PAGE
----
It occurs to me that the title of this post would better suit a diatribe on more concerning issues regarding World of Warcraft (WoW), but there are reflections of such concerns in two less monolithic issues, which recently caught mine eyes.
Firstly was the bit about Warcraft lore master Chris Metzen at Blizzard admitting that the lore contradicts itself again. This time around, it’s an issue concerning the new Alliance race, the Draenei, whose new backstory contradicts what Blizzard published in the Warcraft III manual.
Right To be totally up-front with you guys, it’s my bad, straight up. The obvious lore contradiction with Sargeras and his encounter with the eredar was clearly documented in the Warcraft III manual. I wrote those bits about four years ago, and to be totally honest, I simply forgot.
I don’t know if a dated post on 05/12/2006 is being straight up, or if Metzen simply wasn’t made aware of the issue until then. Nonetheless, I’ll forgive the bugger, since I know how difficult it can be developing mythos for a fictional world, particularly when that mythos is broken up into chapters, with no foresight into just how important that development will become down the road. Still, one would think that before Metzen’s new lore was signed off on, someone else at Blizzard would have caught the mistake. If aything, the error hints at some level of disorganization, or at least, lack of quality reviews at Blizzard in the lore department. Then again, I’m assuminng Metzen is the lore department at Blizzard, and like most companies, they feel no need to pay more employees to do what they think one can handle effectively. Hey, it’s not as bad of a screw-up as that whole Star Wars things turned out to be, right?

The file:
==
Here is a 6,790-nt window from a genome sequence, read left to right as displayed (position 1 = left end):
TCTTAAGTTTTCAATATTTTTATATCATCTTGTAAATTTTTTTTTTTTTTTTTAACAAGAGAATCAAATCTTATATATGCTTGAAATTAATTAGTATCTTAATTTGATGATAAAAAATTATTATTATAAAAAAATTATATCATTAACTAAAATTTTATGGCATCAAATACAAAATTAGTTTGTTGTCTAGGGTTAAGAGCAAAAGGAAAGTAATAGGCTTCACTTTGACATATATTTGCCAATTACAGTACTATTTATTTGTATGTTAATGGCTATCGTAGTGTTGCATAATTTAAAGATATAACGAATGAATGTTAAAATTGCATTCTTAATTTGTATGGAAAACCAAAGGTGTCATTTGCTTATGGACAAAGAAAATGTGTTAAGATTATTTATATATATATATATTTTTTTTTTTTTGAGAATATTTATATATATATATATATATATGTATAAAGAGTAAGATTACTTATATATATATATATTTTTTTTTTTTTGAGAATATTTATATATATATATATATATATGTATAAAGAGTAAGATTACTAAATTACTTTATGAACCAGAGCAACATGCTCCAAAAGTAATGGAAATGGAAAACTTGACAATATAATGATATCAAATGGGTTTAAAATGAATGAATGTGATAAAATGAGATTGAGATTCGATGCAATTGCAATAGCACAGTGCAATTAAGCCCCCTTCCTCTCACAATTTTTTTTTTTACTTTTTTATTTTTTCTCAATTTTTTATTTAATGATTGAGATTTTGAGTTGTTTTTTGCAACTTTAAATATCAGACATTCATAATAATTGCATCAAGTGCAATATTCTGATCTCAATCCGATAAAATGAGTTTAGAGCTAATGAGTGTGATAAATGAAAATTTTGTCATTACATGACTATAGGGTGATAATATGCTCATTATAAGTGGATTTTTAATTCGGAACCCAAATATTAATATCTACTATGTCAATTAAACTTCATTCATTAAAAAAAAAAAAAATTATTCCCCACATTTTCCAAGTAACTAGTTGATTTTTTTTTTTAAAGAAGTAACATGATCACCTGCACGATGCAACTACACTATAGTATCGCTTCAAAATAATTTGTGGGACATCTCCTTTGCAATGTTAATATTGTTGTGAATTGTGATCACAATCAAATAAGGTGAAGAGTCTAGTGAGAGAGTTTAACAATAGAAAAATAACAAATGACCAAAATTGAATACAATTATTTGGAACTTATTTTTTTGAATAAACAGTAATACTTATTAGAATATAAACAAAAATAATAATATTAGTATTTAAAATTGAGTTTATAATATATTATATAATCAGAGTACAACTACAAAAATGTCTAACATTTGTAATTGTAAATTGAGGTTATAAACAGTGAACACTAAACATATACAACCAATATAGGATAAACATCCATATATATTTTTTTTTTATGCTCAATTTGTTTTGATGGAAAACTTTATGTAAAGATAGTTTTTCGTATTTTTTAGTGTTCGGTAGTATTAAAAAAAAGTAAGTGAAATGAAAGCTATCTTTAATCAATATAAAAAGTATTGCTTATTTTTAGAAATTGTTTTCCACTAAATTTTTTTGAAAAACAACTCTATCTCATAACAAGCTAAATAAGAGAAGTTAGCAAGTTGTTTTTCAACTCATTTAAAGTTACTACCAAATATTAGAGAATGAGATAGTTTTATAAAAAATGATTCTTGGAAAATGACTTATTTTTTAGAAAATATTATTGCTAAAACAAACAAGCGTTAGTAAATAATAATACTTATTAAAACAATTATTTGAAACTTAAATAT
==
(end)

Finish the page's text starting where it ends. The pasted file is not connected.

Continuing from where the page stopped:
Second on the list of development brouhaha is the issue of the Shaman class review, which we spoke of earlier. The complaints are still going strong over in the Shaman forums at worldofwarcraft.com, what with the purported nerf and fact that Shaman class problems were wholly unaddressed. The only thing newsworthy on the topic is that a post over at the European WoW forums by a Community Manager (CM) shed some surprising light on the issue. In short, the CM indicated that opinions and suggestions posted to the forums were supposed to be compiled by the appropriate CM. In the case, of the Shaman review, a CM was supposed to compile feedback on what needed to be fixed for the Shaman class, and then pass that info on to the developers. Unfortunately, the CM failed to do this, and the developers went ahead and made the much-talked-about changes to the Shaman class without getting a chance to see what the player community wanted.
The whole thing sounds a bit worse than it likely is, since we’re talking about the European CM not passing on the European community feedback, which likely mirrored what U.S. players said. Nonetheless, one could argue that the developers weren’t influenced by community feedback enough, resulting in class changes that were not appropriate for such a long-awaited review.
Supposedly, once the current review’s changes go live on the test server, the European CM will begin compiling new feedback from the players (along with the U.S. CM for the respective forum) to pass off to the developers, meaning that it’s possible that Shamans will get their more serious issues looked at prior to the 1.11 patch going live.
While these two issues may be minor compared to issues WoW had in the past, they are telling clues of how quickly certain aspects of world design can get out of control, especially when everything Blizzard does is under heavy public scrutiny. At least Blizzard is attempting to make amends, which is always a good sign, and one I continue to expect to see from the legendary development house that has brought us entertainment for so many years.